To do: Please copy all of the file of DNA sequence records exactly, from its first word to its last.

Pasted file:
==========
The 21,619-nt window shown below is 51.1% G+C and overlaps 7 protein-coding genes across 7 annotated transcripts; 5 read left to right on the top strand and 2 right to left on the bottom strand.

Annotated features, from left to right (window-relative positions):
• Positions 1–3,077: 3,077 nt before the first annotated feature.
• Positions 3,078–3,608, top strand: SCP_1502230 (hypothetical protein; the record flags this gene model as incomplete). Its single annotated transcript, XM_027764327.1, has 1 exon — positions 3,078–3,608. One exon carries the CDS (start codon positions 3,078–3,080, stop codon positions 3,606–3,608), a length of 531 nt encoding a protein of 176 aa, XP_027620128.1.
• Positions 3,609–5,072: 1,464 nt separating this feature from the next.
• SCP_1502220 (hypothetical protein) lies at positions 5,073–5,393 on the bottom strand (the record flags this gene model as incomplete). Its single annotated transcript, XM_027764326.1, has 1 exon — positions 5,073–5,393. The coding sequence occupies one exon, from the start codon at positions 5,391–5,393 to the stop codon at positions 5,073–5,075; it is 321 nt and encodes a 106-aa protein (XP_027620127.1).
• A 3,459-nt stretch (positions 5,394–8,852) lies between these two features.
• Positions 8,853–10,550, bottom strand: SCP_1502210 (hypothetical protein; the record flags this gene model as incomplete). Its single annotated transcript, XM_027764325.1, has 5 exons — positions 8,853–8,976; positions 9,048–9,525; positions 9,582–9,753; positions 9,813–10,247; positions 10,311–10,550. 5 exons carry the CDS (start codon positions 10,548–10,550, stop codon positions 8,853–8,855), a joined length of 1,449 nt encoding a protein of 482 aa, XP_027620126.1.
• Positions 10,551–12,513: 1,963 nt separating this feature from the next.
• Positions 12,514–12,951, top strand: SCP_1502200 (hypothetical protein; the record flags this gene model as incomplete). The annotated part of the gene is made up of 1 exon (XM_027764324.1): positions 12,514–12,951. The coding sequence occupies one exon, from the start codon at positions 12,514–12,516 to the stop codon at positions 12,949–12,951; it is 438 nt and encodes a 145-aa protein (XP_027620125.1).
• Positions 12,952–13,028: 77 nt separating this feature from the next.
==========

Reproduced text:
The 21,619-nt window shown below is 51.1% G+C and overlaps 7 protein-coding genes across 7 annotated transcripts; 5 read left to right on the top strand and 2 right to left on the bottom strand.

Annotated features, from left to right (window-relative positions):
• Positions 1–3,077: 3,077 nt before the first annotated feature.
• Positions 3,078–3,608, top strand: SCP_1502230 (hypothetical protein; the record flags this gene model as incomplete). Its single annotated transcript, XM_027764327.1, has 1 exon — positions 3,078–3,608. One exon carries the CDS (start codon positions 3,078–3,080, stop codon positions 3,606–3,608), a length of 531 nt encoding a protein of 176 aa, XP_027620128.1.
• Positions 3,609–5,072: 1,464 nt separating this feature from the next.
• SCP_1502220 (hypothetical protein) lies at positions 5,073–5,393 on the bottom strand (the record flags this gene model as incomplete). Its single annotated transcript, XM_027764326.1, has 1 exon — positions 5,073–5,393. The coding sequence occupies one exon, from the start codon at positions 5,391–5,393 to the stop codon at positions 5,073–5,075; it is 321 nt and encodes a 106-aa protein (XP_027620127.1).
• A 3,459-nt stretch (positions 5,394–8,852) lies between these two features.
• Positions 8,853–10,550, bottom strand: SCP_1502210 (hypothetical protein; the record flags this gene model as incomplete). Its single annotated transcript, XM_027764325.1, has 5 exons — positions 8,853–8,976; positions 9,048–9,525; positions 9,582–9,753; positions 9,813–10,247; positions 10,311–10,550. 5 exons carry the CDS (start codon positions 10,548–10,550, stop codon positions 8,853–8,855), a joined length of 1,449 nt encoding a protein of 482 aa, XP_027620126.1.
• Positions 10,551–12,513: 1,963 nt separating this feature from the next.
• Positions 12,514–12,951, top strand: SCP_1502200 (hypothetical protein; the record flags this gene model as incomplete). The annotated part of the gene is made up of 1 exon (XM_027764324.1): positions 12,514–12,951. The coding sequence occupies one exon, from the start codon at positions 12,514–12,516 to the stop codon at positions 12,949–12,951; it is 438 nt and encodes a 145-aa protein (XP_027620125.1).
• Positions 12,952–13,028: 77 nt separating this feature from the next.